No diplomas for no-shows

New York City students “pushed out” of high school are suing, reports the New York Times, in part two of a series. Again, I think the premise is flawed: These kids were failing in regular high schools, cutting classes and getting in fights. They weren’t going to earn a diploma. Here’s the lead sob story:

Haydee Garcia admits she was having a rocky time at Franklin K. Lane High School in Brooklyn last year. At 17, she had amassed only enough credits to be considered a sophomore. School officials had already called her and her mother in to discuss her frequent absences, her suspension for fighting, her pregnancy.

She was surprised to be “discharged” from high school; she tried a private correspondence course but quickly gave up.

“I just wanted to finish, no matter what,” she said.

How was she going to finish if she didn’t go to class?

Push-outs aren’t diligent students with academic problems.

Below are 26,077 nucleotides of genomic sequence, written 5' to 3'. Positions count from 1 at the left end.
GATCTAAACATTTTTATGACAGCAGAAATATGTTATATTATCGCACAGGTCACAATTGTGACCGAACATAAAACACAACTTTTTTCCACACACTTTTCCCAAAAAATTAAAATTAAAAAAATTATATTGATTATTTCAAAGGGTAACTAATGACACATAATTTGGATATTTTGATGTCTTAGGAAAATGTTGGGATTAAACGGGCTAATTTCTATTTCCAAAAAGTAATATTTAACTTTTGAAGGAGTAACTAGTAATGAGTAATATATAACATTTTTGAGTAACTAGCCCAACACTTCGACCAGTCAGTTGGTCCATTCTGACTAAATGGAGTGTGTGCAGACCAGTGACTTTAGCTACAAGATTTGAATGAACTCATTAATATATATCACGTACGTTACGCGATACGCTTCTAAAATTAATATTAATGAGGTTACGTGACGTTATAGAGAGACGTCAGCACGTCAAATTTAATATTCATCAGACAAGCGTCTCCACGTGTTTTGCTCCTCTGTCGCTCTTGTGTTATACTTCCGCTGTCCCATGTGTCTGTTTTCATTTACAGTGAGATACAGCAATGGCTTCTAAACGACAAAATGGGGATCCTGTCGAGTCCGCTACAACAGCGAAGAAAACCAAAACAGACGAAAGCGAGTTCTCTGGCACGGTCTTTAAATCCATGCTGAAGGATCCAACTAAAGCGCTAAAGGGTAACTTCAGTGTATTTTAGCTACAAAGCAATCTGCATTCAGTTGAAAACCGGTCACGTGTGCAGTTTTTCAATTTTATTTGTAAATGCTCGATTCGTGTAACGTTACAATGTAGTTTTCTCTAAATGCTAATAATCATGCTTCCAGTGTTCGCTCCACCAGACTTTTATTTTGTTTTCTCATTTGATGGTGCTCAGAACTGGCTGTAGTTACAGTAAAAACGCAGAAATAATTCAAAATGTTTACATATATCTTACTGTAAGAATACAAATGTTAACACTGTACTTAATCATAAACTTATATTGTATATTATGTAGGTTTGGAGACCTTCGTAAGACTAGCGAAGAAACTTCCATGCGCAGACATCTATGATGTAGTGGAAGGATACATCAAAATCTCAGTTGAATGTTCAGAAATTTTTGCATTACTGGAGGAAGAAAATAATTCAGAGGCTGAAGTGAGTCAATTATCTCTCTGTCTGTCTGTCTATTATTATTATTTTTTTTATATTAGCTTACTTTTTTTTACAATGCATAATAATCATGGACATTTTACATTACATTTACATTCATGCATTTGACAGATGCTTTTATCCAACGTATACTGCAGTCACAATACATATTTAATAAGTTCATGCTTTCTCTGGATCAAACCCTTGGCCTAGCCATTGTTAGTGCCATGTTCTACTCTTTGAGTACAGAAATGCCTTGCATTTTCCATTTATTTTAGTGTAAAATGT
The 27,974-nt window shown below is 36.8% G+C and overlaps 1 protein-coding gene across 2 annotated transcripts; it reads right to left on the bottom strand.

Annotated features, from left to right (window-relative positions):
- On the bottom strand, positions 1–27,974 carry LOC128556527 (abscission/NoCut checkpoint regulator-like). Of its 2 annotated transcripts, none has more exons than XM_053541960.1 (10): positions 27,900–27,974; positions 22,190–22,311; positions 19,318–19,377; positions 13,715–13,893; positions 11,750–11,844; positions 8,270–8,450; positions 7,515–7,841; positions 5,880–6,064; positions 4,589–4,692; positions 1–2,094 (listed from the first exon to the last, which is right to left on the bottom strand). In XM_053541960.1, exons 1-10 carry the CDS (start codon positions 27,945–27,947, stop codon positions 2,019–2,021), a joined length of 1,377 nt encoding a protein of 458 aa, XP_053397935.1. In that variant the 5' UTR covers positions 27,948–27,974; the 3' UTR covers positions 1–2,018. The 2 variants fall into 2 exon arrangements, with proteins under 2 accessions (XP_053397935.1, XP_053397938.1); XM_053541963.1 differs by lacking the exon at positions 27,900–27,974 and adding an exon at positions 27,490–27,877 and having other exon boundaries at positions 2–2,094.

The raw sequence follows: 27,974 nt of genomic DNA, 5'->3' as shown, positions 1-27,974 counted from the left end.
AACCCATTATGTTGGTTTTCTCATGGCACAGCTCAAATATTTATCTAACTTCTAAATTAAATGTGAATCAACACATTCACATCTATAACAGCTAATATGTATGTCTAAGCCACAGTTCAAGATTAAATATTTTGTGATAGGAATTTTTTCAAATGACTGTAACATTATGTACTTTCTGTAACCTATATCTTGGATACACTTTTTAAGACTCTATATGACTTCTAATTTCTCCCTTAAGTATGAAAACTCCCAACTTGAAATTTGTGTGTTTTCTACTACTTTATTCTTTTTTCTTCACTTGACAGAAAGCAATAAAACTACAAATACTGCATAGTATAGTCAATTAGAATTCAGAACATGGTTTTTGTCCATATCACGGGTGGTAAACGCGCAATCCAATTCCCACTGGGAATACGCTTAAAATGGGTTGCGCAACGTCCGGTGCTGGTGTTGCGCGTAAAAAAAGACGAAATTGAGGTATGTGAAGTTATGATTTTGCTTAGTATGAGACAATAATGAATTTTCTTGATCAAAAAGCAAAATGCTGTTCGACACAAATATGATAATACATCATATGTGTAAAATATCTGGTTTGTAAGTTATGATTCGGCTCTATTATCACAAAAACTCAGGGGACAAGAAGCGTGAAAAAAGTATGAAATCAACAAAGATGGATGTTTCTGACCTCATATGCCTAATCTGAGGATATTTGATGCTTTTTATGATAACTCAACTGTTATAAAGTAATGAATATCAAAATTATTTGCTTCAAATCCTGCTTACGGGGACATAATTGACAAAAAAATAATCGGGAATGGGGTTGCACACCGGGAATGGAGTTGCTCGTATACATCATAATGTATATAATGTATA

They are the ones who skip classes, hang out in the halls, get into fights or do not show up at all for days on end. And in a school where basic discipline is a daily problem, getting rid of those students can make it easier to maintain order for those who do show up and do their work.

At least in theory, the pushouts themselves may benefit from being moved out of an atmosphere where they were failing and into one where they have a chance to move ahead — if they can muster better work habits. But as a practical matter, it is, for most, the end of the road. For while some enroll, at least briefly, in high school equivalency programs, few will ever get an equivalency degree or a high school diploma.

And, if they were retained, few would earn a high school diploma.

The net result of the lawsuit and the Times’ compassion for the poor push-outs is that principals will be pressured to retain students like Haydee on the rolls, so they can disrupt educational opportunities for their classmates and keep standards low. The Times should be crusading for first-class alternative programs for students who aren’t motivated or successful in regular high schools — and first-class high schools for students who are willing to show up every day, do the work and keep the peace.

Twilight has a few thoughts too.

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